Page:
The Ides of March Movie Review - -

The Ides of March

Reviewed by Damien Straker on December 4th, 2011
presents a film directed by George Clooney
Screenplay by George Clooney, Grant Heslove and Beau Willimon, based on the play "Farragut North" by Beau Willimon
Ryan Gosling, George Clooney, Philip Seymour Hoffman, Paul Giamatti, Evan Rachel Wood, Marisa Tomei and Jeffrey Wright.
Running Time:
101 mins
Rating: M
Released:  November 24th, 2011




Stephen Meyers (Ryan Gosling) is a campaign manager for Democratic presidential candidate Governor Mike Morris (George Clooney). He is extremely optimistic about Morris' progressive values and says that he will support anything as long as he believes it. Stephen is employed under the watch of Paul (Philip Seymour Hoffman), who values loyalty most and is precariously trying to sway a senator (Jeffrey Wright) for his support so that they can take the crucial state of Ohio. Friction arises when Stephen has talks with rival democrat campaigner Tom Duffy (Paul Giamatti), who wants to hire him and promote his own candidate. This meeting is somehow traced by a hungry reporter in Ida (Marisa Tomei). Meanwhile, Stephen becomes loosely involved with Molly (Evan Rachel Wood), who is also hiding something.

Despite the enormity of the cast, The Ides of March is a modestly produced and tautly written political thriller. It throws us into the deep end of American politics and for outsiders this can be daunting. This is because much of the dialogue in the film, though occasionally witty and funny, is also highly loaded. It is essential to read between the lines here and that leaves us on the outskirts from many of these ambiguous characters. The detail placed on single lines of dialogue remains purposeful and requires our full attention. When Stephen asks how old a character is there are more subtle implications as they suss and test each other out. Accurately, it reminds us of how cautiously people in this domain have to tread in both their public and private lives. The battle is here not fought between conflicting parties of opposition but the single regime of the Democrats. It is ironic to see such infighting because we know they will present a united front to the public come the Presidential election. The facade of the characters is reflected through the film's subtle aesthetic design. Many scenes, such as the opening in a hall and a late confrontation in a restaurant, are cast in deep shadows. It gives the film and the characters a classic noir feel of mistrust and uncertainty. Contrastingly, day time scenes are photographed down long, cold brick corridors or behind panes of glass, contributing a sense of a highly isolated work environment. Towards its script and its design, this is a very delicately made film.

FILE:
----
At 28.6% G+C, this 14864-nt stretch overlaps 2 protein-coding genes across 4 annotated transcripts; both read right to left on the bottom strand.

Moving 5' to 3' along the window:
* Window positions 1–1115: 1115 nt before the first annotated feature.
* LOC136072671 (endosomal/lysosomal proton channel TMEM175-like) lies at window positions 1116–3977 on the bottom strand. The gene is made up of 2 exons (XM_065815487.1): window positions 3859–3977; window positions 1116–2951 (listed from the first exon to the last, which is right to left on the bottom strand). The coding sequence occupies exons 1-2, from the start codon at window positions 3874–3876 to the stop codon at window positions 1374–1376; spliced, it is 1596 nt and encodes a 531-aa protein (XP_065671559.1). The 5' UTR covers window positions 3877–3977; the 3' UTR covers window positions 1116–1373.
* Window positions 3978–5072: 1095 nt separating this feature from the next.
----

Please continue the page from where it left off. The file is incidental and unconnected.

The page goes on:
Although the start of the film is distancing and cold, a clever twist in the plot sees the narrative hit its straps. From this point the film becomes deeply entrenched with human power plays of loyalty, friendship and expendability. Due to the flawless casting and performances many of the intense confrontations, particularly late in the film, are of the highest order. Gosling has proven that this year that he has the range to not only play any type of role but to sustain his work at such a consistently high and entertaining level. He's exceptional again, with his role closer to the one he played in Half Nelson, as a man who is gradually deteriorating from the inside out. As Stephen's status gradually declines, the apparentness of his fear makes the performance human and compelling. Clooney again finds a way to tap into his own celebrity image because beneath the smiles and sincerity of his character is someone dark and entirely ruthless. The force in both of their performances peaks during a riveting showdown that reaches palpable levels of tension. Giamatti and Hoffman are in fine touch but Evan Rachel Wood holds her own too as the most vulnerable kind of damsel in distress. Closing the film is an ending that is part Shakespearean tragedy, hence the title taken from "Julius Caesar", but also Faust as well. It does not reach a high emotional peak but it's still a straight reminder of how quickly people are willing to sell their own moral and ethical values. We already knew that and it will not change the world but as long as cinema returns to a mature state of reminding us of the failure of human nature, like it does here, we're happy.


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